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Joe Nathanson: MTA has to up its game

“Great Cities have Great Transportation: San Francisco, Chicago, Boston, Washington D.C. and New York. Why not Baltimore?” That’s the question posed on the website of Transit Choices, the local coalition of business organizations, universities, cultural institutions and community groups who are united by the vision of a more robust mass transit system in Baltimore. Their ultimate goal is “to transform Baltimore into a more livable, walkable 21st century City.” The limitations of Baltimore’s existing mass transit system are familiar to any who have used it. The various modes operated by the Maryland Transit Administration – Metro subway, MARC trains, light rail, and the core bus system – are largely disconnected and often fail to provide reliable service. The lack of a well-functioning transit system hampers the ability of Baltimore City and the region to attract and retain businesses, workers and the families that can contribute to the growth of the region.

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Wilkinson, Harshaw: GOP’s approach to immigration

Because the GOP base is vehemently opposed to undocumented immigrants, Republican presidential candidates tend to stress their commitment to ramped-up security and enforcement measures as a precursor to any resolution for the estimated 11 million undocumented immigrants in the U.S. ...

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C. Fraser Smith: A mayor’s test of leadership

She saw it coming. How could she not? Police officer-involved violence seemed to be sweeping the country. Mayor Stephanie-Rawlings Blake was hoping that Baltimore wouldn’t become the latest Ferguson, Missouri, or North Charleston, South Carolina, or name your city. She arranged a meeting with black ministers. What could be done to deal with the sort of chaos that followed Michael Brown’s death in Ferguson? Historically, these men and women have been critical to keeping order. More accurate information, more quickly, she was told. What she feared – and more – was at hand. Baltimore had its own Michael Brown.

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Supreme Court is worried about excessive policing

Are the past year’s examples of racially charged police abuses from Ferguson to Staten Island to North Charleston affecting the U.S. Supreme Court? In a subtle way, the answer may well be yes. In the first evidence of an effect, the Supreme Court held Tuesday that a traffic stop can't be prolonged beyond the time that the police need to perform their basic functions. In a 6-3 opinion, the court said that the police can't perform a canine drug-sniff after a ticket has been issued -- even though, a decade ago, it held that a drug sniff that occurs during a lawful stop is perfectly constitutional.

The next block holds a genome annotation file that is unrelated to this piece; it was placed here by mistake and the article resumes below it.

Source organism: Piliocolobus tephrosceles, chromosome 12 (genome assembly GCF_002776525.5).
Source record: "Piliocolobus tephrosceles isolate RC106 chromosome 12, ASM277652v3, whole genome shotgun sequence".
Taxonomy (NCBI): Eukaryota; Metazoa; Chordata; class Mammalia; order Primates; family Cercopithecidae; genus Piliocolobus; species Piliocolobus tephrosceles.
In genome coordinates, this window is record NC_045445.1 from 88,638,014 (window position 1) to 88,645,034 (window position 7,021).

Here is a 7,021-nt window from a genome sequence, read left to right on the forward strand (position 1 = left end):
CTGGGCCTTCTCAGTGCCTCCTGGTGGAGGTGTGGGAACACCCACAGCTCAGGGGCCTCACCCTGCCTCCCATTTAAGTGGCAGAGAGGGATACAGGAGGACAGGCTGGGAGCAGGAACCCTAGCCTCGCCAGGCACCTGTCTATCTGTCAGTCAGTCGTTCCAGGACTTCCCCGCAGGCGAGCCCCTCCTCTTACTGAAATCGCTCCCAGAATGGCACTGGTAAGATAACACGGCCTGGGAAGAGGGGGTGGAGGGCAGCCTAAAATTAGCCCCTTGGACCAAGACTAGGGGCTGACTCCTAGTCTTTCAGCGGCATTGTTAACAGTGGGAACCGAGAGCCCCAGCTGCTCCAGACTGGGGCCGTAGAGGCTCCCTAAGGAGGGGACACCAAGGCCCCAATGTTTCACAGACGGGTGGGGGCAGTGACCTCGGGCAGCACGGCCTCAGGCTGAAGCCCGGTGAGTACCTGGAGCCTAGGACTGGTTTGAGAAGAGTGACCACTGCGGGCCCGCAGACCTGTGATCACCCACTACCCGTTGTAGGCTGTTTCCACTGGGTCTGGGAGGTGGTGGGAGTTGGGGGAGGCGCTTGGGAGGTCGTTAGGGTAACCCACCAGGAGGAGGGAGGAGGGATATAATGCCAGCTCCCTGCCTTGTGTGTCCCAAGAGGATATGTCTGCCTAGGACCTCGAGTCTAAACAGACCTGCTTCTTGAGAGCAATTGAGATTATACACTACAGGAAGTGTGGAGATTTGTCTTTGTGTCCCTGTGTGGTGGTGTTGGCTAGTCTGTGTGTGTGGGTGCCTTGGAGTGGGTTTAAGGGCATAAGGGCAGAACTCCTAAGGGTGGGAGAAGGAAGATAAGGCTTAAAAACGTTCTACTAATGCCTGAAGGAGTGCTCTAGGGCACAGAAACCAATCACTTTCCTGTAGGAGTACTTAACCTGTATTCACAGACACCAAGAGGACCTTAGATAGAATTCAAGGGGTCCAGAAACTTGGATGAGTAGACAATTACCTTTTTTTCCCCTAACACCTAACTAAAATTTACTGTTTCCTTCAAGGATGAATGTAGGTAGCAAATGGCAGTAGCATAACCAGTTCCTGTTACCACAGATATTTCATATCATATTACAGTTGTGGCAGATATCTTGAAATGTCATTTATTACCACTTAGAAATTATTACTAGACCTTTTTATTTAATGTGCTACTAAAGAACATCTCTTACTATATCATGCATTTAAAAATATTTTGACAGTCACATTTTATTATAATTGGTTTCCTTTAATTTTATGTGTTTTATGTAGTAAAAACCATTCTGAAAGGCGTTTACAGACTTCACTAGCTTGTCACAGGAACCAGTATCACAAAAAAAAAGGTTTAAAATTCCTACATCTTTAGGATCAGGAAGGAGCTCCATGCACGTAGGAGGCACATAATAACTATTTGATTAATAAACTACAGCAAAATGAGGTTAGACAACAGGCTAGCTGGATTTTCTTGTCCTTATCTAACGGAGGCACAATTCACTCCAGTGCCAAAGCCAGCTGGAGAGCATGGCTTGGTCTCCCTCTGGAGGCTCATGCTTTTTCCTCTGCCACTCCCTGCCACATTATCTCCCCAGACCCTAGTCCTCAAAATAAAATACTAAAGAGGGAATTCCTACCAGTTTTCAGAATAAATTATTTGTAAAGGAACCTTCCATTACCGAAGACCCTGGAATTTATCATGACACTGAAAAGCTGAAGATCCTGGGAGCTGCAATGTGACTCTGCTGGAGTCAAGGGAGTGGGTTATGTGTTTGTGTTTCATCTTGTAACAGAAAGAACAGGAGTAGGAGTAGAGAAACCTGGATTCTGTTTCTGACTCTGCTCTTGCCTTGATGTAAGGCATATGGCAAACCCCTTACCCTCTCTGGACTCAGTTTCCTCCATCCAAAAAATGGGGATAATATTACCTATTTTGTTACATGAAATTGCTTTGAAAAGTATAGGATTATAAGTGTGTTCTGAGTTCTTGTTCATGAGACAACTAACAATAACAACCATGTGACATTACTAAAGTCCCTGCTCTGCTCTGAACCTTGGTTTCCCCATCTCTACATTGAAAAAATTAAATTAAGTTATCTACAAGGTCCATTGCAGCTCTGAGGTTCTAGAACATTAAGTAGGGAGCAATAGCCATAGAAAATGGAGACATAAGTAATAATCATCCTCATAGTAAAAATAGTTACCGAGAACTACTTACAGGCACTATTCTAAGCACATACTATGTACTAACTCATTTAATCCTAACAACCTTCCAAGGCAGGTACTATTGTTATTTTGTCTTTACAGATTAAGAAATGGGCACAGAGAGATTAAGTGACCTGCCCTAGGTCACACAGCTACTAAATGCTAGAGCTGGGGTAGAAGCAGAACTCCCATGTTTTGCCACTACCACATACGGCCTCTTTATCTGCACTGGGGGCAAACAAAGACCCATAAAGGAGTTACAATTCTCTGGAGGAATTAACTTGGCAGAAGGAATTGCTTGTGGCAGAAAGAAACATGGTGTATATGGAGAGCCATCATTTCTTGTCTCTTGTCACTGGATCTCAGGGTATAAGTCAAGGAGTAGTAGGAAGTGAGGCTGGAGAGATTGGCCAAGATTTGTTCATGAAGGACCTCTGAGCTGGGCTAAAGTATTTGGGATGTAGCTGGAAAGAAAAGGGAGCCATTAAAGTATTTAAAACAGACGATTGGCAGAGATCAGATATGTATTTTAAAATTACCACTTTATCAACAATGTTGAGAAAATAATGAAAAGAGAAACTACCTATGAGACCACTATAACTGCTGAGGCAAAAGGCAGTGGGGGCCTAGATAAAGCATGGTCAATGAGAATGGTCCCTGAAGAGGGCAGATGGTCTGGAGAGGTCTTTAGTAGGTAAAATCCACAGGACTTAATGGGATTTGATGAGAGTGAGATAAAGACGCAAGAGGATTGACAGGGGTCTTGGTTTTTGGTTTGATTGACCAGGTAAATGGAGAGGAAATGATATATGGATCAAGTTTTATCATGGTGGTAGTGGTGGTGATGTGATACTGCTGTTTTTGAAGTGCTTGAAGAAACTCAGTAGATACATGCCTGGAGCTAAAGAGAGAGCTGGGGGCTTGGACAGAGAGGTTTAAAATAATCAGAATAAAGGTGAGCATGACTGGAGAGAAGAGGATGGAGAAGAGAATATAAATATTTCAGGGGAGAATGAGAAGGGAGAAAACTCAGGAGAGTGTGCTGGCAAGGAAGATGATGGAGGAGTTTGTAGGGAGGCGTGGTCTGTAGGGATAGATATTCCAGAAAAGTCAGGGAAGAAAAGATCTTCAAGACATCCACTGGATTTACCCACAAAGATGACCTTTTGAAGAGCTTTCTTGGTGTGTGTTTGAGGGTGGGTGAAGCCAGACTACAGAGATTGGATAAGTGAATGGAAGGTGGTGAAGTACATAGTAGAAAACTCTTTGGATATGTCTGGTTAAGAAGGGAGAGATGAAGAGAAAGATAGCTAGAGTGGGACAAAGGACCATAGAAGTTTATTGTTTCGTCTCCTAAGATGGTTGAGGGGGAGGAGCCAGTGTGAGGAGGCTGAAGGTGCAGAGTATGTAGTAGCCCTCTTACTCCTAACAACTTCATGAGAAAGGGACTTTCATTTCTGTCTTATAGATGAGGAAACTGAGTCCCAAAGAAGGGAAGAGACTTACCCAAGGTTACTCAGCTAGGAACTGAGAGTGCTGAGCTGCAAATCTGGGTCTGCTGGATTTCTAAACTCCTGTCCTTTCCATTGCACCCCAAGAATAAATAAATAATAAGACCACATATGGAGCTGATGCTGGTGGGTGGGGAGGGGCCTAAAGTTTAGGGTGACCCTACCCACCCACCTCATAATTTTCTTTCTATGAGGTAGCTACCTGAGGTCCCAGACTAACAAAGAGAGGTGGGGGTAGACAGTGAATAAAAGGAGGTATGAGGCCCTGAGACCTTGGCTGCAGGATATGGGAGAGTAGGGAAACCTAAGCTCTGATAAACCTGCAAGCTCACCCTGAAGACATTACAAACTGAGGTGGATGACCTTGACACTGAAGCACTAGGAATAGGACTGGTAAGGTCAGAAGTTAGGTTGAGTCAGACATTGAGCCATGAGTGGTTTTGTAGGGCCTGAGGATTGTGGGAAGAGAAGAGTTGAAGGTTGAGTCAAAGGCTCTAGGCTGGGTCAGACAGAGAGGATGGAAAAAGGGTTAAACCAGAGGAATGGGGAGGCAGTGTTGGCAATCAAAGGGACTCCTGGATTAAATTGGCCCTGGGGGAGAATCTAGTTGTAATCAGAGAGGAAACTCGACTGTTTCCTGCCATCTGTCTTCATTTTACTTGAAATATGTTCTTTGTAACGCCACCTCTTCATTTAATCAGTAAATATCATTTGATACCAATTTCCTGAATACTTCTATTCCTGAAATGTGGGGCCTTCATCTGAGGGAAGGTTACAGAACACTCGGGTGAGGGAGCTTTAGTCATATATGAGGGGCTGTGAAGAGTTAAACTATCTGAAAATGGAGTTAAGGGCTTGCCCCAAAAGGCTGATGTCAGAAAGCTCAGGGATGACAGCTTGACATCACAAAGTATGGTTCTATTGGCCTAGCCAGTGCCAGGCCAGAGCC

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Rosen, Montgomery: A year later, opinion on informed consent has broad implications

In April 2014, Maryland’s highest court laid down a seminal opinion restating the doctrine of informed consent in Maryland, while addressing important issues of proof in informed consent lawsuits. The decision is a mixed bag for health care providers in Maryland. On the one hand, the decision helpfully makes expert testimony a legal requirement for informed consent cases, and sets a bar for that testimony to clear. On the other hand, that bar is set low and can now be cleared by a wider range of experts.

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Ramesh Ponnuru: Plenty of bad Social Security fixes

Social Security Works, a left-wing group, was quick on the draw. Within an hour of U.S. Sen. Marco Rubio’s announcement that he was running for president, it issued a news release attacking him: “If Senator Marco Rubio had his way, Social Security’s very modest benefits, averaging just $1,330 a month for retired workers, would be cut.”

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Jack L. B. Gohn: Admirable disloyalty

E.M. Forster famously wrote: “If I had to choose between betraying my country and betraying my friend, I hope I should have the guts to betray my country.” I was reminded of that line watching Amy Herzog’s 2010 play After the Revolution, now in revival at Center Stage.

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